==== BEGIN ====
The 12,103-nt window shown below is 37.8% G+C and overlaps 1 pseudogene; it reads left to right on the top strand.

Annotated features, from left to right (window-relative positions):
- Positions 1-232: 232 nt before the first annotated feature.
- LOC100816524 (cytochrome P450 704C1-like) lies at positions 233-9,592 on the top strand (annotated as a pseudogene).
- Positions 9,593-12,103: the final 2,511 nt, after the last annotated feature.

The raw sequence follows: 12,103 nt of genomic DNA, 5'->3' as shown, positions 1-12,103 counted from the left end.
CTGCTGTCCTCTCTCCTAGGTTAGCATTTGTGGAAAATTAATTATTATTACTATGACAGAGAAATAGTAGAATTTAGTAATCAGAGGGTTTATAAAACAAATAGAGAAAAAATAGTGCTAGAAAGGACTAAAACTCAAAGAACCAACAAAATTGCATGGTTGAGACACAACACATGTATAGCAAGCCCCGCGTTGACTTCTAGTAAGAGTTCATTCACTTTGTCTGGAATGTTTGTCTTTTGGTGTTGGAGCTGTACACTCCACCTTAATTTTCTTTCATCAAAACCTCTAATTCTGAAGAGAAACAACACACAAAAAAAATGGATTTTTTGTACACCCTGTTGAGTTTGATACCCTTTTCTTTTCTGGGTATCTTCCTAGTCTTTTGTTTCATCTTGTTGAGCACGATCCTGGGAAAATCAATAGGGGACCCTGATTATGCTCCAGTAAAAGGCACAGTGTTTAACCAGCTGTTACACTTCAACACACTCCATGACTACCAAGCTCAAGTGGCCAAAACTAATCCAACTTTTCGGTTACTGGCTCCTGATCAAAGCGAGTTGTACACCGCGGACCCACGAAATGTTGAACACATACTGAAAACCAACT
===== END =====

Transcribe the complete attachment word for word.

The 12,103-nt window shown below is 37.8% G+C and overlaps 1 pseudogene; it reads left to right on the top strand.

Annotated features, from left to right (window-relative positions):
- Positions 1-232: 232 nt before the first annotated feature.
- LOC100816524 (cytochrome P450 704C1-like) lies at positions 233-9,592 on the top strand (annotated as a pseudogene).
- Positions 9,593-12,103: the final 2,511 nt, after the last annotated feature.

The raw sequence follows: 12,103 nt of genomic DNA, 5'->3' as shown, positions 1-12,103 counted from the left end.
CTGCTGTCCTCTCTCCTAGGTTAGCATTTGTGGAAAATTAATTATTATTACTATGACAGAGAAATAGTAGAATTTAGTAATCAGAGGGTTTATAAAACAAATAGAGAAAAAATAGTGCTAGAAAGGACTAAAACTCAAAGAACCAACAAAATTGCATGGTTGAGACACAACACATGTATAGCAAGCCCCGCGTTGACTTCTAGTAAGAGTTCATTCACTTTGTCTGGAATGTTTGTCTTTTGGTGTTGGAGCTGTACACTCCACCTTAATTTTCTTTCATCAAAACCTCTAATTCTGAAGAGAAACAACACACAAAAAAAATGGATTTTTTGTACACCCTGTTGAGTTTGATACCCTTTTCTTTTCTGGGTATCTTCCTAGTCTTTTGTTTCATCTTGTTGAGCACGATCCTGGGAAAATCAATAGGGGACCCTGATTATGCTCCAGTAAAAGGCACAGTGTTTAACCAGCTGTTACACTTCAACACACTCCATGACTACCAAGCTCAAGTGGCCAAAACTAATCCAACTTTTCGGTTACTGGCTCCTGATCAAAGCGAGTTGTACACCGCGGACCCACGAAATGTTGAACACATACTGAAAACCAACT